• Finally, there’s The Romantic¬†by Madeline Hunter. First, there are typos in this eBookromantic, so those¬†of you who hate being taken out of a romance with grammar errors, beware! This book has probably my favorite plot device, a hero, in this case Julian Hampton, who has been in love with the heroine, in this case Penelope, the Countess of Glasbury, who has no idea of his affection. But she’s married. This is not something that some readers will appreciate. In fact, I didn’t, even though her husband was an abusive freak. Julian was a solicitor, and her family was powerful, if impoverished at one time. She had the means to divorce, but decided against it. And that didn’t make sense to me. She, and the hero, claim she is constantly thinking about others and how her divorce would affect them. Her choice is baffling, honestly, as is the logic of other choices. Read this if you enjoy unrequited love stories and a historical subtext for women’s rights.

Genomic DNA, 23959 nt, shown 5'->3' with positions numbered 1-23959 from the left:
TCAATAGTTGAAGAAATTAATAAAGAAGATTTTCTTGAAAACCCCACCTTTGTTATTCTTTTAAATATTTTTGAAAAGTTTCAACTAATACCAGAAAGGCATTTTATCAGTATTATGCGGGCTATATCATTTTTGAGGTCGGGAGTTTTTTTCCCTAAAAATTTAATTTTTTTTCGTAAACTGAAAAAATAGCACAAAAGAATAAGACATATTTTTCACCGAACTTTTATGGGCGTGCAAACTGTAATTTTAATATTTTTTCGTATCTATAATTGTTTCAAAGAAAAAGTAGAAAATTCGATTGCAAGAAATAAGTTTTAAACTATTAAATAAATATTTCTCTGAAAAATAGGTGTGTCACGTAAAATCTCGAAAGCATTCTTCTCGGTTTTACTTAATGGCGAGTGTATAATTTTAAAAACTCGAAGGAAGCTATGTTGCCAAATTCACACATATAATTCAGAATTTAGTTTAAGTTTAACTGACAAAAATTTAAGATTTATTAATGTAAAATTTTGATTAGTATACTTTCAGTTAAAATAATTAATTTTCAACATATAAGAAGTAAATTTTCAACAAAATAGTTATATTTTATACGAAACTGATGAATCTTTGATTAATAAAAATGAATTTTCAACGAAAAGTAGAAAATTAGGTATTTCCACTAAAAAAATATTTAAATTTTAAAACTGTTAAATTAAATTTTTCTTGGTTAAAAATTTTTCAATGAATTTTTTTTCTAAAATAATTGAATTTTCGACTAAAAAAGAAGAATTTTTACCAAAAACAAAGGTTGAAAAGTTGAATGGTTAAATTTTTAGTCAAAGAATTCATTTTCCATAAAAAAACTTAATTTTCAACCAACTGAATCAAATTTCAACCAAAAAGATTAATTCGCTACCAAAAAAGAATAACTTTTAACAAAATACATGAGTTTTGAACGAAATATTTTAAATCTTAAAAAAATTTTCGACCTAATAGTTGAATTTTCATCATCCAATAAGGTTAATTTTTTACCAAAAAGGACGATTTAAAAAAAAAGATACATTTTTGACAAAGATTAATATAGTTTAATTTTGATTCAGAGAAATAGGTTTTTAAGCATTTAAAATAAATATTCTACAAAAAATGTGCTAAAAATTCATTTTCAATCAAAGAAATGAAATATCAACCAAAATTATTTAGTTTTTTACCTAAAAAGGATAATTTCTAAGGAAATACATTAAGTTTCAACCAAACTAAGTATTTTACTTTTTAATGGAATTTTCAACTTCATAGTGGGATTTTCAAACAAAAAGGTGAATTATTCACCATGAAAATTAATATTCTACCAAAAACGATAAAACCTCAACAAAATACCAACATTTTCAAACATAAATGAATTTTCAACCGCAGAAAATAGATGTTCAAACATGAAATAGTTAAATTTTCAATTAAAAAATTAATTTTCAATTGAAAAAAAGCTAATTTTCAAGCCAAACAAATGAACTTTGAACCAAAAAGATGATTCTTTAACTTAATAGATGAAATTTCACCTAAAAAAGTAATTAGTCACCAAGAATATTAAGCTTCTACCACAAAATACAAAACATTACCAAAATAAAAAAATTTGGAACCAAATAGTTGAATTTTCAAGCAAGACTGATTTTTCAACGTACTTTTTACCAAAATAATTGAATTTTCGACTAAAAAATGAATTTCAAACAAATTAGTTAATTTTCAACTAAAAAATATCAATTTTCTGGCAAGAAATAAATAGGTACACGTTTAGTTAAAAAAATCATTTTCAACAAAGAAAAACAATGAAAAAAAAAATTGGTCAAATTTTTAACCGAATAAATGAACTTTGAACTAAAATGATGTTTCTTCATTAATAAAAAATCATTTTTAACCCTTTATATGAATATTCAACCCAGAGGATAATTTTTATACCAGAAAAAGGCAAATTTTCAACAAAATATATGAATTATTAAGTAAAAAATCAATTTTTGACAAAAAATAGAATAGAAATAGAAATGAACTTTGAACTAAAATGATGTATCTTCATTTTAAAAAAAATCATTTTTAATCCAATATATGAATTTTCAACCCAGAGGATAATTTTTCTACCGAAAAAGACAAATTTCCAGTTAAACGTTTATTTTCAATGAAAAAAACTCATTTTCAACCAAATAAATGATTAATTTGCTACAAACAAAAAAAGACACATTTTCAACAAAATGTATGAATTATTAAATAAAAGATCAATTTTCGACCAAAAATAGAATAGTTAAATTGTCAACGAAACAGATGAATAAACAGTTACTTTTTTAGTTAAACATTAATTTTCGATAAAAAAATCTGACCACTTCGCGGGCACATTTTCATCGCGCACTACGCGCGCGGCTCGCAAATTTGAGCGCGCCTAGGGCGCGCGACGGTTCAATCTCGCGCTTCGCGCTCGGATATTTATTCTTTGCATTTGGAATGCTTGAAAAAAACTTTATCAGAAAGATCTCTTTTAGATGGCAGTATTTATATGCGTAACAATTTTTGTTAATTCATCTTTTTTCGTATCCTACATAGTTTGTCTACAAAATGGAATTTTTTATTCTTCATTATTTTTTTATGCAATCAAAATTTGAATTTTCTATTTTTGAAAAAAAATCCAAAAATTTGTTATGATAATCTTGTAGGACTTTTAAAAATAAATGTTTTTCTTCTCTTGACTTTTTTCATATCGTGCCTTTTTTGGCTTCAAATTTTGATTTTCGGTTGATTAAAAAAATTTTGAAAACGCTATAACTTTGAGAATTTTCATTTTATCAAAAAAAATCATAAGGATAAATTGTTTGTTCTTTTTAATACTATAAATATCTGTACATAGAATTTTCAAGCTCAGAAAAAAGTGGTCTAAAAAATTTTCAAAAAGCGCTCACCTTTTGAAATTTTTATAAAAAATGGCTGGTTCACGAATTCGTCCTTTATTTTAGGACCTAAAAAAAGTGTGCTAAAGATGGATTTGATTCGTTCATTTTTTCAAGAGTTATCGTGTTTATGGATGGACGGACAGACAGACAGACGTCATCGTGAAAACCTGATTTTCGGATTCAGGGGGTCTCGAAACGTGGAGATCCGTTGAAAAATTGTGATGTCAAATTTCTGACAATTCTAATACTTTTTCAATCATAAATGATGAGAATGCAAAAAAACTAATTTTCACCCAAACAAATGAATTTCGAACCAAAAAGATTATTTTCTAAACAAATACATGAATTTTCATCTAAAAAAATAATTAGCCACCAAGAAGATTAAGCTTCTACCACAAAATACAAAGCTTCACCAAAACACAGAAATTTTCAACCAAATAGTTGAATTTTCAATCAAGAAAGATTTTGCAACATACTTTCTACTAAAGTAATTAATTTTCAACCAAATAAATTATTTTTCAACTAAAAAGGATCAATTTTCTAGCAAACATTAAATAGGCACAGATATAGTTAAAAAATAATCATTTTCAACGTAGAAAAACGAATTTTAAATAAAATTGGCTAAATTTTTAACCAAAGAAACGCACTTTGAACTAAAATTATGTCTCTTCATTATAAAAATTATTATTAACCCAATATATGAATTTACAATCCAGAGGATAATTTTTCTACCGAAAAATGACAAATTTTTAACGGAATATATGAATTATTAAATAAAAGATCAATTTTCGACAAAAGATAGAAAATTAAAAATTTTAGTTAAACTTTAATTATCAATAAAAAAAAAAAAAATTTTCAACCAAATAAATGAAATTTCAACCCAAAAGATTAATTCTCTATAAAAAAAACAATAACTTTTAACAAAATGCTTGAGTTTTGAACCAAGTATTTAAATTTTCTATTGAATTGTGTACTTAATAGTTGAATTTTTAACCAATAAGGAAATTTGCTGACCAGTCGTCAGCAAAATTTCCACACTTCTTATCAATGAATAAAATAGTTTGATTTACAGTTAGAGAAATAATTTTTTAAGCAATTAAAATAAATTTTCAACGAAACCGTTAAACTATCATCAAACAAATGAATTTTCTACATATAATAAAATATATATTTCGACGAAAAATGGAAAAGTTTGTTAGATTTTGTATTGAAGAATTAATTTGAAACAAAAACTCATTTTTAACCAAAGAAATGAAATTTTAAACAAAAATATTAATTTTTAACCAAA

That’s all, my fellow readers. I hope you’re having better luck than I am in the romance novel department lately. I will say that I think my luck is about to change because I just bought¬†Marrying Winterborne¬†by Lisa Kleypas, my number one want-to-read of the summer. YAY!

I’ll have that review really soon. Like, I’ll probably read this tonight and have a review tomorrow. That’s how excited I am for this book.

Until then, my lovelies, enjoy your summer reading!



Review and Commentary: “The Vacationers” by Emma Straub

VacationersFinished my first book on my (delusional) summer reading list, The Vacationers¬†by Emma Straub. (Yay! One down, numerous to go!) Technically, it was on my “to read” list last summer as well, but you know how that goes.

In The Vacationers, the Posts, Franny and Jim, go off on a two-week vacation to a house in Mallorca, which is on an island off the coast of Spain in the Balearic Sea. They bring along Charles, Franny’s BFF, his husband Lawrence, the Posts’ soon-to-be-off-to-college daughter Sylvia, their Miami-transplant son Bobby, and his distasteful-to-them girlfriend Carmen.